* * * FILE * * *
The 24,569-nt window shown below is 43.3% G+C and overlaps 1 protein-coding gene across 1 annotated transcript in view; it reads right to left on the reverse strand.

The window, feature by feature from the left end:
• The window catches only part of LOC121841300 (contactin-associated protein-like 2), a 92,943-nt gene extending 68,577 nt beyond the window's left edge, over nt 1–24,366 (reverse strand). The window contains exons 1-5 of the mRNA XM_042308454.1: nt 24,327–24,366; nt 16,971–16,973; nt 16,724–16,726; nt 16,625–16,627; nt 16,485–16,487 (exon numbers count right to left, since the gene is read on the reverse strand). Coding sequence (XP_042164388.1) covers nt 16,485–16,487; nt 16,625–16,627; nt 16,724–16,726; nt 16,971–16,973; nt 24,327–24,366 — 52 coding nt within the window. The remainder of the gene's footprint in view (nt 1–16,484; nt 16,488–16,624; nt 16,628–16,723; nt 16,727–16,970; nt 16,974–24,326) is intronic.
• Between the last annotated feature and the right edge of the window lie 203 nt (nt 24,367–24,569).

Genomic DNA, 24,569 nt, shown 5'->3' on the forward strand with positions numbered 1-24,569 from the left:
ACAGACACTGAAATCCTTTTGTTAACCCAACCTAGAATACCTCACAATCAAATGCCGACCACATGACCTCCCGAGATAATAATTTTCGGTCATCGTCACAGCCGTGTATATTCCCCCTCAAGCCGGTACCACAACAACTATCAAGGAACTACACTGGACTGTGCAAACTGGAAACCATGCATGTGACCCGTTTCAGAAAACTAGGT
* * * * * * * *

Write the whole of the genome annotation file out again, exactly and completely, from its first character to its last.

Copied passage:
The 24,569-nt window shown below is 43.3% G+C and overlaps 1 protein-coding gene across 1 annotated transcript in view; it reads right to left on the reverse strand.

The window, feature by feature from the left end:
• The window catches only part of LOC121841300 (contactin-associated protein-like 2), a 92,943-nt gene extending 68,577 nt beyond the window's left edge, over nt 1–24,366 (reverse strand). The window contains exons 1-5 of the mRNA XM_042308454.1: nt 24,327–24,366; nt 16,971–16,973; nt 16,724–16,726; nt 16,625–16,627; nt 16,485–16,487 (exon numbers count right to left, since the gene is read on the reverse strand). Coding sequence (XP_042164388.1) covers nt 16,485–16,487; nt 16,625–16,627; nt 16,724–16,726; nt 16,971–16,973; nt 24,327–24,366 — 52 coding nt within the window. The remainder of the gene's footprint in view (nt 1–16,484; nt 16,488–16,624; nt 16,628–16,723; nt 16,727–16,970; nt 16,974–24,326) is intronic.
• Between the last annotated feature and the right edge of the window lie 203 nt (nt 24,367–24,569).

Genomic DNA, 24,569 nt, shown 5'->3' on the forward strand with positions numbered 1-24,569 from the left:
ACAGACACTGAAATCCTTTTGTTAACCCAACCTAGAATACCTCACAATCAAATGCCGACCACATGACCTCCCGAGATAATAATTTTCGGTCATCGTCACAGCCGTGTATATTCCCCCTCAAGCCGGTACCACAACAACTATCAAGGAACTACACTGGACTGTGCAAACTGGAAACCATGCATGTGACCCGTTTCAGAAAACTAGGT